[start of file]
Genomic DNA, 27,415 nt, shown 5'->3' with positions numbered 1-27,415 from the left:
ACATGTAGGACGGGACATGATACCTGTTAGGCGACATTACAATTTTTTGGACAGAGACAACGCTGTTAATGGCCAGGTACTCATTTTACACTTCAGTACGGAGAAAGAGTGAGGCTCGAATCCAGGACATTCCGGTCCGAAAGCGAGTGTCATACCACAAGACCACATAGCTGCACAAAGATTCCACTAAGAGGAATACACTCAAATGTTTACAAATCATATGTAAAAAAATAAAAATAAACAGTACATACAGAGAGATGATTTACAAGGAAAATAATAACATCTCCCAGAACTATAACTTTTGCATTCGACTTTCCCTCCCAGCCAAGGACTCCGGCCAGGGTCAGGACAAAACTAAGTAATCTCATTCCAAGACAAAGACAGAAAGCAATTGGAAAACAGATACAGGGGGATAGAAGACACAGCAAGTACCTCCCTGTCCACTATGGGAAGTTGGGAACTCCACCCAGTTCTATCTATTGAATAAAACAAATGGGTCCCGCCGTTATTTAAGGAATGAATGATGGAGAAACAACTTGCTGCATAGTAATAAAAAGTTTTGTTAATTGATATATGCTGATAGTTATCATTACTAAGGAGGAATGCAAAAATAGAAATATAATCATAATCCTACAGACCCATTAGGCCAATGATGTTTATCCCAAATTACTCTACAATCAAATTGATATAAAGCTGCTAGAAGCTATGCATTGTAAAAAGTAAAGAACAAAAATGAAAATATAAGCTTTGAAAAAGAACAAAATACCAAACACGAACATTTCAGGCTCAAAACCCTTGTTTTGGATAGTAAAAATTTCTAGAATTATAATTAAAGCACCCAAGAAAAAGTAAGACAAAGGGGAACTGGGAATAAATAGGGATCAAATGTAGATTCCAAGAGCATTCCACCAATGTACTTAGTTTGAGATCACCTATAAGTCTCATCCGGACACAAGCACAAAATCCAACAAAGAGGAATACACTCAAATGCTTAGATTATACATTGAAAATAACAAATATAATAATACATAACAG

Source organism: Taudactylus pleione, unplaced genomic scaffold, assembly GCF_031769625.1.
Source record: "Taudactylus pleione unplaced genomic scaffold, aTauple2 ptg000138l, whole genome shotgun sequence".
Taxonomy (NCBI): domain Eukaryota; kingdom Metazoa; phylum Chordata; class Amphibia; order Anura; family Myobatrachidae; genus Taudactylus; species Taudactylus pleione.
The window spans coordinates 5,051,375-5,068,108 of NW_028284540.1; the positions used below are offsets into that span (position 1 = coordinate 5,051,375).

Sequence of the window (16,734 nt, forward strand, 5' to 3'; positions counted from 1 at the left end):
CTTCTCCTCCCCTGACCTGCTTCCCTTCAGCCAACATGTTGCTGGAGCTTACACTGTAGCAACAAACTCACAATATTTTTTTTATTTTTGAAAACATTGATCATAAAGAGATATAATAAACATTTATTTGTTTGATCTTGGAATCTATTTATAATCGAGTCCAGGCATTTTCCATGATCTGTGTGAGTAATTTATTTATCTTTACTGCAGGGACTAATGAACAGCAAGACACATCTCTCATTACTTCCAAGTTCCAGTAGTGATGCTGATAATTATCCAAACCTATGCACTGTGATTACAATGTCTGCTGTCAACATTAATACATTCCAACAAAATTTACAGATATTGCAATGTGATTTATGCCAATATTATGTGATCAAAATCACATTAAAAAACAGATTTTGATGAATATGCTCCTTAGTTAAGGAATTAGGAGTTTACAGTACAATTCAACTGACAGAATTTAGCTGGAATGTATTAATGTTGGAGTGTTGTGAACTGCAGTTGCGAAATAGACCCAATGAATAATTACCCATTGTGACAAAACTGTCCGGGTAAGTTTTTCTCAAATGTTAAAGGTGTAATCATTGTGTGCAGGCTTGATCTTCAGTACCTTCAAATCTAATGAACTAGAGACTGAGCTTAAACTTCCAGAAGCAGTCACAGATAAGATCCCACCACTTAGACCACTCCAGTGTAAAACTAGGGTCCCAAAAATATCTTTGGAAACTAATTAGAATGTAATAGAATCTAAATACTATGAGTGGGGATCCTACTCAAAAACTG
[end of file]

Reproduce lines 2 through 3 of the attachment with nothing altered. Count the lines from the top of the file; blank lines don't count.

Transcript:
ACATGTAGGACGGGACATGATACCTGTTAGGCGACATTACAATTTTTTGGACAGAGACAACGCTGTTAATGGCCAGGTACTCATTTTACACTTCAGTACGGAGAAAGAGTGAGGCTCGAATCCAGGACATTCCGGTCCGAAAGCGAGTGTCATACCACAAGACCACATAGCTGCACAAAGATTCCACTAAGAGGAATACACTCAAATGTTTACAAATCATATGTAAAAAAATAAAAATAAACAGTACATACAGAGAGATGATTTACAAGGAAAATAATAACATCTCCCAGAACTATAACTTTTGCATTCGACTTTCCCTCCCAGCCAAGGACTCCGGCCAGGGTCAGGACAAAACTAAGTAATCTCATTCCAAGACAAAGACAGAAAGCAATTGGAAAACAGATACAGGGGGATAGAAGACACAGCAAGTACCTCCCTGTCCACTATGGGAAGTTGGGAACTCCACCCAGTTCTATCTATTGAATAAAACAAATGGGTCCCGCCGTTATTTAAGGAATGAATGATGGAGAAACAACTTGCTGCATAGTAATAAAAAGTTTTGTTAATTGATATATGCTGATAGTTATCATTACTAAGGAGGAATGCAAAAATAGAAATATAATCATAATCCTACAGACCCATTAGGCCAATGATGTTTATCCCAAATTACTCTACAATCAAATTGATATAAAGCTGCTAGAAGCTATGCATTGTAAAAAGTAAAGAACAAAAATGAAAATATAAGCTTTGAAAAAGAACAAAATACCAAACACGAACATTTCAGGCTCAAAACCCTTGTTTTGGATAGTAAAAATTTCTAGAATTATAATTAAAGCACCCAAGAAAAAGTAAGACAAAGGGGAACTGGGAATAAATAGGGATCAAATGTAGATTCCAAGAGCATTCCACCAATGTACTTAGTTTGAGATCACCTATAAGTCTCATCCGGACACAAGCACAAAATCCAACAAAGAGGAATACACTCAAATGCTTAGATTATACATTGAAAATAACAAATATAATAATACATAACAG

Source organism: Taudactylus pleione, unplaced genomic scaffold, assembly GCF_031769625.1.